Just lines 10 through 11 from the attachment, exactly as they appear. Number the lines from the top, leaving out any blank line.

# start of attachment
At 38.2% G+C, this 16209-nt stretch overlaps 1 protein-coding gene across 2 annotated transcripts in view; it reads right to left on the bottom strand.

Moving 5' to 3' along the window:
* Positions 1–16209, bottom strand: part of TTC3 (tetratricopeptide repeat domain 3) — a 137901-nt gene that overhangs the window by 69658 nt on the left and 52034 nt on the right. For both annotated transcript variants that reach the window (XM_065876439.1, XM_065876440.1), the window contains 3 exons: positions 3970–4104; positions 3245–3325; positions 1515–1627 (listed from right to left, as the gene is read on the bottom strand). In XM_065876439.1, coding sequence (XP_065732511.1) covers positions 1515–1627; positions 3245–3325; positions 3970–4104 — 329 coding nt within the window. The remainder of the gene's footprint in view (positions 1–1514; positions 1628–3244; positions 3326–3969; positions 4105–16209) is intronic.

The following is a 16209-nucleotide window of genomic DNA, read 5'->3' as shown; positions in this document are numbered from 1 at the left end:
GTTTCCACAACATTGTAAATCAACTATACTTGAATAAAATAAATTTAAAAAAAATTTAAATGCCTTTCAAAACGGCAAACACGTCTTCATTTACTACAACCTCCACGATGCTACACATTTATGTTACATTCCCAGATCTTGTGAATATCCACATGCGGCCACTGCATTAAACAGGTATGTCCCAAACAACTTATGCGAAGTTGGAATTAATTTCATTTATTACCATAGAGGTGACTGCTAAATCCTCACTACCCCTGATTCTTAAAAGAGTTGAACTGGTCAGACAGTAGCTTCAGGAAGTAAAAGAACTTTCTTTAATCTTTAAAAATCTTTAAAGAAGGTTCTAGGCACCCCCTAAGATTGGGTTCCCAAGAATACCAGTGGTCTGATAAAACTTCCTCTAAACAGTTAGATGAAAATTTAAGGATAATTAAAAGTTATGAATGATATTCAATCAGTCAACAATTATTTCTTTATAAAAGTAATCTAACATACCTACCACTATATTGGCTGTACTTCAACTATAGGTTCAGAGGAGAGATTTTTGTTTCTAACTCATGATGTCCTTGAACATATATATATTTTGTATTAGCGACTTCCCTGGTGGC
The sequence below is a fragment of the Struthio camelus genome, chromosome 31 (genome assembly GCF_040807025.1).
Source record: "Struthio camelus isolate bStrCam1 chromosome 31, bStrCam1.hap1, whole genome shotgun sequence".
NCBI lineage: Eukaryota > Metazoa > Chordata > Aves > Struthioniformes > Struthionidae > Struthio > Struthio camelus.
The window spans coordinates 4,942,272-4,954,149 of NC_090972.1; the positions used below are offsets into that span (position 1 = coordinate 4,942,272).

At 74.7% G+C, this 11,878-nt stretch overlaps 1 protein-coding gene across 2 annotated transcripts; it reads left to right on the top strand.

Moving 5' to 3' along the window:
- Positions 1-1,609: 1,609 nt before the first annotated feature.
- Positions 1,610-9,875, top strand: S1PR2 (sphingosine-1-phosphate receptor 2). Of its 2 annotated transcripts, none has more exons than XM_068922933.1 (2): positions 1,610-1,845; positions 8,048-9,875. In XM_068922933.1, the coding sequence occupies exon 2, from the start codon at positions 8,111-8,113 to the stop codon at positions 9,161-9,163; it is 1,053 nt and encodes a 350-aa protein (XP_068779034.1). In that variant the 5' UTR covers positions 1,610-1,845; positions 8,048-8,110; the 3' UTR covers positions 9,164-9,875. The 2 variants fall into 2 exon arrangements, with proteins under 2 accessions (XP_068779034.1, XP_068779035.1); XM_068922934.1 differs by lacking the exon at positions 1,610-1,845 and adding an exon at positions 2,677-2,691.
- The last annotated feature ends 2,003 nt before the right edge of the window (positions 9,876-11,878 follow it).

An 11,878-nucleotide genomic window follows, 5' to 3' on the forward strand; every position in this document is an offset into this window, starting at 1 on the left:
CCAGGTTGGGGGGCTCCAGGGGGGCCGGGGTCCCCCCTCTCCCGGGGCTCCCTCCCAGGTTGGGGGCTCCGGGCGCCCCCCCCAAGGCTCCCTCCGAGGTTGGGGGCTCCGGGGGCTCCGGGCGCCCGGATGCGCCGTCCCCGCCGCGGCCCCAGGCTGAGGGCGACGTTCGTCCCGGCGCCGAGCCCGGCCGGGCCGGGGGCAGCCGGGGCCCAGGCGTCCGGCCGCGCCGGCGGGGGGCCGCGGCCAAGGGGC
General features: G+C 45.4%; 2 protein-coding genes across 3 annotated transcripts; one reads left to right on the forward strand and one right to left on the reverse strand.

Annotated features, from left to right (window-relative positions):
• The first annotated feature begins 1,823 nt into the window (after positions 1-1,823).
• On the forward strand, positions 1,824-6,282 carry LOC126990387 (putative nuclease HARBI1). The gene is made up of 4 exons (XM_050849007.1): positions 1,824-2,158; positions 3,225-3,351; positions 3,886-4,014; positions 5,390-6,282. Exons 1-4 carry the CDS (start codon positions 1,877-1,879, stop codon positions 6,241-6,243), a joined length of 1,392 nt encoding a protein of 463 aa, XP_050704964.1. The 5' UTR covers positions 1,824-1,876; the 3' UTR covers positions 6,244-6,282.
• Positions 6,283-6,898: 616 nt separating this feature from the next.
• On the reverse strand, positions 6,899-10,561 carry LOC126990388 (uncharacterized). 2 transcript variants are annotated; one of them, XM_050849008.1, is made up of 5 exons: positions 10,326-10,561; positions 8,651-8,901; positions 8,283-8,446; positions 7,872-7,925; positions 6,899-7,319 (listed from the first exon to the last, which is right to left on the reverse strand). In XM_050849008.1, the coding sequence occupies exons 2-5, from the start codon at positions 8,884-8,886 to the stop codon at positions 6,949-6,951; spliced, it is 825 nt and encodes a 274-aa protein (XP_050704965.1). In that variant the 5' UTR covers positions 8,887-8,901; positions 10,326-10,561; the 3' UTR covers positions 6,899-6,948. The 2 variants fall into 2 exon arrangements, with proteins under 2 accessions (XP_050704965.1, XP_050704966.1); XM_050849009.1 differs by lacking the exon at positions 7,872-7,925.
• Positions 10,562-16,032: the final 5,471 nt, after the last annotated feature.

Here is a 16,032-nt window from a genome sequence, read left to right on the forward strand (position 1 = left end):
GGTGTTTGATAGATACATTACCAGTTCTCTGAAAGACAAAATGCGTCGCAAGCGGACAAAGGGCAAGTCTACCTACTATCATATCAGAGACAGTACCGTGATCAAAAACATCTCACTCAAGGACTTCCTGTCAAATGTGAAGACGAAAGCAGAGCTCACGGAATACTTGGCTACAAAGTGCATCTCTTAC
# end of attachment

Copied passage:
At 74.7% G+C, this 11,878-nt stretch overlaps 1 protein-coding gene across 2 annotated transcripts; it reads left to right on the top strand.

Moving 5' to 3' along the window: